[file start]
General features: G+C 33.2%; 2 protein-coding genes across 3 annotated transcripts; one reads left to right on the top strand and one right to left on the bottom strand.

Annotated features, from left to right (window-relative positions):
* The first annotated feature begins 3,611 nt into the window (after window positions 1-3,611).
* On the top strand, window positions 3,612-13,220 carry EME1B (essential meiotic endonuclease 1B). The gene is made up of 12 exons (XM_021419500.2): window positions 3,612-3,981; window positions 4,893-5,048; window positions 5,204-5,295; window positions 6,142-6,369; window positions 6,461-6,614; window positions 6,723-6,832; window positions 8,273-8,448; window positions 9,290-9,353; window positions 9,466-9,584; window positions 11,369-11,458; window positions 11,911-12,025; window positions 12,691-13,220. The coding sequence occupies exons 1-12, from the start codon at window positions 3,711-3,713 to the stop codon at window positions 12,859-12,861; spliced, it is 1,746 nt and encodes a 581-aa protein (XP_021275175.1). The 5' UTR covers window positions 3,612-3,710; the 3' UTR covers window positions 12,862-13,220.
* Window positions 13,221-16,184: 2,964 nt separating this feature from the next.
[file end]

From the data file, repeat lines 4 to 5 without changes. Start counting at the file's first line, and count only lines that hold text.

* On the top strand, window positions 3,612-13,220 carry EME1B (essential meiotic endonuclease 1B). The gene is made up of 12 exons (XM_021419500.2): window positions 3,612-3,981; window positions 4,893-5,048; window positions 5,204-5,295; window positions 6,142-6,369; window positions 6,461-6,614; window positions 6,723-6,832; window positions 8,273-8,448; window positions 9,290-9,353; window positions 9,466-9,584; window positions 11,369-11,458; window positions 11,911-12,025; window positions 12,691-13,220. The coding sequence occupies exons 1-12, from the start codon at window positions 3,711-3,713 to the stop codon at window positions 12,859-12,861; spliced, it is 1,746 nt and encodes a 581-aa protein (XP_021275175.1). The 5' UTR covers window positions 3,612-3,710; the 3' UTR covers window positions 12,862-13,220.
* Window positions 13,221-16,184: 2,964 nt separating this feature from the next.